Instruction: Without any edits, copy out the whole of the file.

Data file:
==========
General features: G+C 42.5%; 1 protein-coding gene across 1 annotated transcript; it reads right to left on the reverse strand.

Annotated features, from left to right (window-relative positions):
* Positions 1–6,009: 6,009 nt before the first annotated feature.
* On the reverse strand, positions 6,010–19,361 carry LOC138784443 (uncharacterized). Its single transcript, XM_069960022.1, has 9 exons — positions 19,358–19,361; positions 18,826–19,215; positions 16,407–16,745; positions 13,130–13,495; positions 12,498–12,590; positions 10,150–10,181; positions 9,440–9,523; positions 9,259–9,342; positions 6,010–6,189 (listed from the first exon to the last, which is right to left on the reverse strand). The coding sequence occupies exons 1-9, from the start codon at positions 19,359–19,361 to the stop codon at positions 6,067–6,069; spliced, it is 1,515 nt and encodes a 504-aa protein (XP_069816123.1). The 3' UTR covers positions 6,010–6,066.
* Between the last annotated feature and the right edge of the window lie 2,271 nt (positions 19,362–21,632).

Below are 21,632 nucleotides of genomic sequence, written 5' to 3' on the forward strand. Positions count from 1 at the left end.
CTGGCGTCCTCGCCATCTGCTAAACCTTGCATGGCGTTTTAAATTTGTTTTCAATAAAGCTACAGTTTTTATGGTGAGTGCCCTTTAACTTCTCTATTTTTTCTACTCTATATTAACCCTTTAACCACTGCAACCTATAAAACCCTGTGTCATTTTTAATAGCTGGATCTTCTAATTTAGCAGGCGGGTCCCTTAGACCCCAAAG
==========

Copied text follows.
General features: G+C 42.5%; 1 protein-coding gene across 1 annotated transcript; it reads right to left on the reverse strand.

Annotated features, from left to right (window-relative positions):
* Positions 1–6,009: 6,009 nt before the first annotated feature.
* On the reverse strand, positions 6,010–19,361 carry LOC138784443 (uncharacterized). Its single transcript, XM_069960022.1, has 9 exons — positions 19,358–19,361; positions 18,826–19,215; positions 16,407–16,745; positions 13,130–13,495; positions 12,498–12,590; positions 10,150–10,181; positions 9,440–9,523; positions 9,259–9,342; positions 6,010–6,189 (listed from the first exon to the last, which is right to left on the reverse strand). The coding sequence occupies exons 1-9, from the start codon at positions 19,359–19,361 to the stop codon at positions 6,067–6,069; spliced, it is 1,515 nt and encodes a 504-aa protein (XP_069816123.1). The 3' UTR covers positions 6,010–6,066.
* Between the last annotated feature and the right edge of the window lie 2,271 nt (positions 19,362–21,632).

Below are 21,632 nucleotides of genomic sequence, written 5' to 3' on the forward strand. Positions count from 1 at the left end.
CTGGCGTCCTCGCCATCTGCTAAACCTTGCATGGCGTTTTAAATTTGTTTTCAATAAAGCTACAGTTTTTATGGTGAGTGCCCTTTAACTTCTCTATTTTTTCTACTCTATATTAACCCTTTAACCACTGCAACCTATAAAACCCTGTGTCATTTTTAATAGCTGGATCTTCTAATTTAGCAGGCGGGTCCCTTAGACCCCAAAG